The sand and water have an hourly stand-off eroding shorelines and crashing waves. The tide schedule lines out the locus of our daily walk. There a receding wave. There an incoming crusher. Each speaking to a pre-eternal way of being. The daily flag highlights the tidal current. These waves are OK for crabs and sand and even plastics but not so good for swimmers.
The flag raises a caution, the plastic scratchers (big tractors sifting sand for plastic waste) ply the strand at the tide-line looking for evidence of “human” existence.
The sand worn by centuries of waves is an unusual palette for plastic waste and traces of an over-population of tourists. The Balinese offerings deconstructed by time and waves and water leave no traces. The footprints of tourists leave scars that will take decades to heal.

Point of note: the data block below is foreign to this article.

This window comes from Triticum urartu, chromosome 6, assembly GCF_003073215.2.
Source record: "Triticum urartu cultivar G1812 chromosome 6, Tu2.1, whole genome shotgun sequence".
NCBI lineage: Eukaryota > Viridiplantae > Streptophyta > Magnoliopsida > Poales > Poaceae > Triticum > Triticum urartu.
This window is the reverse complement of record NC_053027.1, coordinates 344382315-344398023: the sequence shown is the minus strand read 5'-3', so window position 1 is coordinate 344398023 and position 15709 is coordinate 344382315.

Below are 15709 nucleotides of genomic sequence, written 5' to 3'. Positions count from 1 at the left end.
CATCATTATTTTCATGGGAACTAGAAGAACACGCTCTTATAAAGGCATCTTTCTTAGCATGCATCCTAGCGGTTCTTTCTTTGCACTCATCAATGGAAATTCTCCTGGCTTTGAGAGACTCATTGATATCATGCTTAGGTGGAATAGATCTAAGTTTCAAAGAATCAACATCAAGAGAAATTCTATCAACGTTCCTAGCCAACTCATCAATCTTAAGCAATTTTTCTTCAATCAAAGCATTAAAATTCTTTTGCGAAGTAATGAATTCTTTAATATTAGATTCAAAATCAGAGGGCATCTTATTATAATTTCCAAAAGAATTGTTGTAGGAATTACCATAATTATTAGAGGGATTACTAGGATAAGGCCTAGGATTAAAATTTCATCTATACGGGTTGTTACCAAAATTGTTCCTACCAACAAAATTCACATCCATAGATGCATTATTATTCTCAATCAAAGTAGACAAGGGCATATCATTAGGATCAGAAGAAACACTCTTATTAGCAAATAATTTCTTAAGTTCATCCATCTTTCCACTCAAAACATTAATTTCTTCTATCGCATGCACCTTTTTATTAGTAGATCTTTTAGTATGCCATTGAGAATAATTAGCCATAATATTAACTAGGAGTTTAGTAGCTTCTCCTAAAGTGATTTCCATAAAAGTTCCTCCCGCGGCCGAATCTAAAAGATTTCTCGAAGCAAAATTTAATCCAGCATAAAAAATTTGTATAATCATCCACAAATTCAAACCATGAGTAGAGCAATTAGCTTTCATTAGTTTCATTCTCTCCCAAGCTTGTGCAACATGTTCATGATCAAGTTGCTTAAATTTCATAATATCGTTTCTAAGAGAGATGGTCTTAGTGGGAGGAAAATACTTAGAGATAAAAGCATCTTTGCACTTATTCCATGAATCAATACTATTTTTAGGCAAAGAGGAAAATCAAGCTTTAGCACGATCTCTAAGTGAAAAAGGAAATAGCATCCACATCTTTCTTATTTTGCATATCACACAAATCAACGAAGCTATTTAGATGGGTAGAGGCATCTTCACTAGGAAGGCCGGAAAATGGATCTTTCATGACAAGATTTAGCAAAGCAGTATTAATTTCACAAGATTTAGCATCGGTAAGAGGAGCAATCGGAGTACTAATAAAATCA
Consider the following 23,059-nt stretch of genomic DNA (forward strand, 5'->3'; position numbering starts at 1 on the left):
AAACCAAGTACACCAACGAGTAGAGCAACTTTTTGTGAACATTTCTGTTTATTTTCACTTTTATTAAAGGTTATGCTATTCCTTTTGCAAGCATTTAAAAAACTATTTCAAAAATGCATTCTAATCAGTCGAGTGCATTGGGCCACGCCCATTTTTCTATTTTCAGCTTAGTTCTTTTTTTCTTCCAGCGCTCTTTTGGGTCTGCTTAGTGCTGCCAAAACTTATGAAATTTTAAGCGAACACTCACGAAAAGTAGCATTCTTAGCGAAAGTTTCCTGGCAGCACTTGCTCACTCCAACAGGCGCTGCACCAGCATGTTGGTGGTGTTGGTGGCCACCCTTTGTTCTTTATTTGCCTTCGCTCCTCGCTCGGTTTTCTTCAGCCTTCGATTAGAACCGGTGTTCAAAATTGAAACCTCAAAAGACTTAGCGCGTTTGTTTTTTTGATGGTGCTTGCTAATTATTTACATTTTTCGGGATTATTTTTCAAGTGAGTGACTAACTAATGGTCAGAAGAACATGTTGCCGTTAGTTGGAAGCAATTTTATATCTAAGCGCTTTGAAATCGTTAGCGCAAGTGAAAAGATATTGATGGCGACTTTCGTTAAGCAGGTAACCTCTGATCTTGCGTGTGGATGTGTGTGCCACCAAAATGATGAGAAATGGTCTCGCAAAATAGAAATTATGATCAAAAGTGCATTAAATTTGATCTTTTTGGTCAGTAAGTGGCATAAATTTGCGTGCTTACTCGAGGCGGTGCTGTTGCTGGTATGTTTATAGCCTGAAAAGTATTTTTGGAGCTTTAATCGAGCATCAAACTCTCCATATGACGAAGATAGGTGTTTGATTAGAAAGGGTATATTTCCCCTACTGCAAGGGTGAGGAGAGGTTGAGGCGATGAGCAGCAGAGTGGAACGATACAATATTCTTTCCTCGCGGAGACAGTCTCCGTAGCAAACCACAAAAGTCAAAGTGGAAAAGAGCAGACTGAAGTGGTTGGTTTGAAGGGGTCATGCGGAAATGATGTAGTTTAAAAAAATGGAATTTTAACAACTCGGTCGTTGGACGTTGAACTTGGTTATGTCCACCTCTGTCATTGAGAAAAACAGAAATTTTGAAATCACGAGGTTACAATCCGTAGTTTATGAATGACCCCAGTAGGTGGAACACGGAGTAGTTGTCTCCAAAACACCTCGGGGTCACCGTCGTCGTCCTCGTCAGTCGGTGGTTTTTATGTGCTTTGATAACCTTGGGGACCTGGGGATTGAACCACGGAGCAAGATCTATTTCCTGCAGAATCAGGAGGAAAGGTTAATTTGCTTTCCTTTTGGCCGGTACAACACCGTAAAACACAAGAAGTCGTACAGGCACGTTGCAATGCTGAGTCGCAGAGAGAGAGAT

The men huddle in the morning shade waiting for the plastic packers to clear the beach so they can earn a few Rupiah renting their padded sun benches. The men and their families need the tourist revenue. Maybe as visitors we might be more respectful of their beaches and their culture. The waves will roll onto these beaches forever. The sand will wash cleaner with each rolling crusher. Is the red flag for you or the waves?